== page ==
Today me and Simon wandered around Wardown Park Museum, Luton. They currently have a lace making exhibition which was very interesting. Continue reading
I started trying to take some better images for the blog to show what I’ve made. It can be quite tricky to get great images when you’re not an excellent photographer, but I’ll give it a go from now on.
When you’ve invested your time, money and effort into creating your own hand sewn garments, the last thing you want is for them to be ruined after their first wash. Your fabric may shrink, colours may run, the texture, the way the fabric feels and hangs could change. To avoid this, the care process begins before you’ve even made the first stitch… Continue reading
I decided that I’m going to try to make my way through all the patterns in my various books, starting with the first one I bought – The Great British Sewing Bee – Sew Your Own Wardrobe by Tessa Evelegh.
I’ve previously made the Girl’s Dress and got about halfway through the pencil skirt before adding it to the UFO pile. This time, I’ve decided to make the Aztec Leggings.
I’ve been minimally active on other social media (not following Thimble Minds yet? Click here), but have had a few things to deal with, such as my health and looking for somewhere new to live, which can be quite tricky when your other half demands a garage and you demand a sewing studio!
Speaking of sewing studios… I have reclaimed mine from becoming a storage room (see Sewing Room Sabotage). I have space, light and freedom to sew again.
So let’s get back to it, shall we?
Series 2 of the Great British Sewing Bee came at a time when I was just venturing into learning to sew. I hadn’t been watching it and while everyone was watching Episode 4 on TV, I was catching up on the previous episodes in between finding free patterns and reading extensive tutorials and vintage sewing books. I eventually bought the book from the series and hate to admit, but I don’t think I’ve finished any of the garments that were in it.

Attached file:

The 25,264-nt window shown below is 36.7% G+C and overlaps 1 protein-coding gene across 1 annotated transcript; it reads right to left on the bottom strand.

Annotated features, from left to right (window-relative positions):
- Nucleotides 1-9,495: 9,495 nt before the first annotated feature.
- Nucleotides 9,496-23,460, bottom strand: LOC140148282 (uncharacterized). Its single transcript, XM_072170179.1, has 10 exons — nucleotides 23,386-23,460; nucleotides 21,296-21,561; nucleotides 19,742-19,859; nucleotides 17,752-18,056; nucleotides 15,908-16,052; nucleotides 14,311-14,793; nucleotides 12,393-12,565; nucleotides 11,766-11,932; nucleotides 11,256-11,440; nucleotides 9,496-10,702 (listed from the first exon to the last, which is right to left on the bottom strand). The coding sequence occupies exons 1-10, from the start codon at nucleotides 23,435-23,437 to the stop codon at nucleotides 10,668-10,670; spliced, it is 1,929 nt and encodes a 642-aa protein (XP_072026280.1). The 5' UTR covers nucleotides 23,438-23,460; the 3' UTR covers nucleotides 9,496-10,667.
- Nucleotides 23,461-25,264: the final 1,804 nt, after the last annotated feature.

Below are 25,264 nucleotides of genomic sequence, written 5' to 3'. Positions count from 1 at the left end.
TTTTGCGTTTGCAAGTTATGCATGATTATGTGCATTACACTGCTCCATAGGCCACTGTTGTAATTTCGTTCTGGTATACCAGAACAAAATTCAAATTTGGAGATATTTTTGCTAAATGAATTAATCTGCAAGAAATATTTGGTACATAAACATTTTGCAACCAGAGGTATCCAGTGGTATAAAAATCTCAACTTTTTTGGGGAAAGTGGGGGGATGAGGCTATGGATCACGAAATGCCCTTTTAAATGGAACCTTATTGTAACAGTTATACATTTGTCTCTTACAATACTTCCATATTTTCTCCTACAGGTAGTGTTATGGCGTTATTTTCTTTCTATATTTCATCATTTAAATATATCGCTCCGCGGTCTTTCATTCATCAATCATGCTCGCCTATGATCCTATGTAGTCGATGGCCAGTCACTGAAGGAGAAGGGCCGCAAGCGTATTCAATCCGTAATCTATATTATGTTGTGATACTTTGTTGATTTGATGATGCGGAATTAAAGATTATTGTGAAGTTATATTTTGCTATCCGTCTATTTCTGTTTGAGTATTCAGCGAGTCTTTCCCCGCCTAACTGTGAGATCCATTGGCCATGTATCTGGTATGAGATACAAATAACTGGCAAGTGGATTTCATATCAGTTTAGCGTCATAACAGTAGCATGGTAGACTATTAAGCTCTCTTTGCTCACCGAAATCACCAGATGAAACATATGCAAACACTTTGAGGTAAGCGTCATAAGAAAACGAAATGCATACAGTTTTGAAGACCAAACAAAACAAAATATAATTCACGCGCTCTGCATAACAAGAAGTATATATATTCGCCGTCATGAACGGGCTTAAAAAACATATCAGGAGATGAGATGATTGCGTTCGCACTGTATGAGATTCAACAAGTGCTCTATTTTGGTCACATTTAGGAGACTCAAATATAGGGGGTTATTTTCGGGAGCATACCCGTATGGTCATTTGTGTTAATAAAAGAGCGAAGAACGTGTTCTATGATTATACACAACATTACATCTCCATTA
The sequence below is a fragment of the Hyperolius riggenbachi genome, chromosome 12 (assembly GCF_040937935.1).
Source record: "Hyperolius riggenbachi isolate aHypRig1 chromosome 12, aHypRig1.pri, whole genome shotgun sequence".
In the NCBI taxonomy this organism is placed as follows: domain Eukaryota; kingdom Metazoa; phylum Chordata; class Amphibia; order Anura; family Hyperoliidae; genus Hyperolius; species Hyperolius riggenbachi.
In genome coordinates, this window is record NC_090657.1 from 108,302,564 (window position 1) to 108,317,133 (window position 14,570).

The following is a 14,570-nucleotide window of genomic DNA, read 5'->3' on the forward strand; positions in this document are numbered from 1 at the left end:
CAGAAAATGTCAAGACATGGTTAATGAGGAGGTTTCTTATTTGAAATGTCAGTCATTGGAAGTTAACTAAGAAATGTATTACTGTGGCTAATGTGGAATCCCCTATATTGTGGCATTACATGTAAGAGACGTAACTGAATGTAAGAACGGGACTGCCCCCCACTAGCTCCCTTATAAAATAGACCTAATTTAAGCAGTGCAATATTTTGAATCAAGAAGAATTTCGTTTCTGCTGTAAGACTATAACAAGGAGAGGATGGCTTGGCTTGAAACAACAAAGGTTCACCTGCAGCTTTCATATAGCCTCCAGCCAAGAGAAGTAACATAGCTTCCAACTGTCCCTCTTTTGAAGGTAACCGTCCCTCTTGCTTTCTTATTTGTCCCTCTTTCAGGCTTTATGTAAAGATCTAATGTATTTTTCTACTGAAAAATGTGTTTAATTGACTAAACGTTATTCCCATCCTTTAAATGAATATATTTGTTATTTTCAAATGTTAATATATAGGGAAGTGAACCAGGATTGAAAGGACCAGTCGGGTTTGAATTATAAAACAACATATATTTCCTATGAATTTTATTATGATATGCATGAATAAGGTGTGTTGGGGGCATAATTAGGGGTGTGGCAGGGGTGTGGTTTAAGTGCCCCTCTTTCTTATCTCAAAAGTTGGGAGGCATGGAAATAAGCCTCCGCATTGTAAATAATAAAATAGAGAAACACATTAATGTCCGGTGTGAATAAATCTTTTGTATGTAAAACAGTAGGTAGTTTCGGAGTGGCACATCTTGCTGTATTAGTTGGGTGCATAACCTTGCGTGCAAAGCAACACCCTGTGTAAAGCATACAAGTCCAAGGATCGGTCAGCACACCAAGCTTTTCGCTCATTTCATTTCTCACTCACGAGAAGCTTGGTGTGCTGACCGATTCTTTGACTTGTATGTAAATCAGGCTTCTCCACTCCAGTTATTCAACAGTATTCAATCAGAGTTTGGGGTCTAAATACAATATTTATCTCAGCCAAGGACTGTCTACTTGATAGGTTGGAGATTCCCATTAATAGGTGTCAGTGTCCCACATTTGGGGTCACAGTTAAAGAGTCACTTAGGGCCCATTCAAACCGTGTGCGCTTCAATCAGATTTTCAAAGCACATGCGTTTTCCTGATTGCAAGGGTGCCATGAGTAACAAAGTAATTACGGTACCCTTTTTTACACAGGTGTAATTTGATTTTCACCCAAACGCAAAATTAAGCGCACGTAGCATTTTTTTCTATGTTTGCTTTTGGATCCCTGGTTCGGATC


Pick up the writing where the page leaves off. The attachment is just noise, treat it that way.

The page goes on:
When my nieces bought me flowers and showered me with hugs and kisses, telling me that they missed me, I suddenly had the urge to make clothes on a much smaller scale. I’ve never made anything for children before, so thought I’d give it a go.
My spare room, where I sew, has been sabotaged. Taken over with unwanted furniture, this means that for the time being I can’t get to my sewing machine. However, this isn’t a complete disaster…
“Fast fashion” is a term used to refer to clothing that is produced very quickly and very cheaply, to respond to changing trends in fashion. If you live in the UK, think of Primark, H&M and more expensive shops like Next and Topshop.
One of the reasons I started dressmaking was because I was fed up with wandering around shops picking up garments I barely liked, because they were cheap and happened to fit “okay”.
I’ve realised that since I’ve been making my own clothes, I haven’t bought anything new. I’ve bought one or two items from charity shops. So I’ve vowed to quit buying Fast Fashion for good.
If you haven’t yet, please read Part 1 of my posts on how to identify your own individual style. The previous post covers finding out what already works for you and what doesn’t.
With your notes you made after the first post, you may have an idea of what styles to avoid. You may also have identified particular colours or fabrics that you tend to be drawn to.
Now, you need to collect this information visually so that you have something to reference whilst exploring your style more…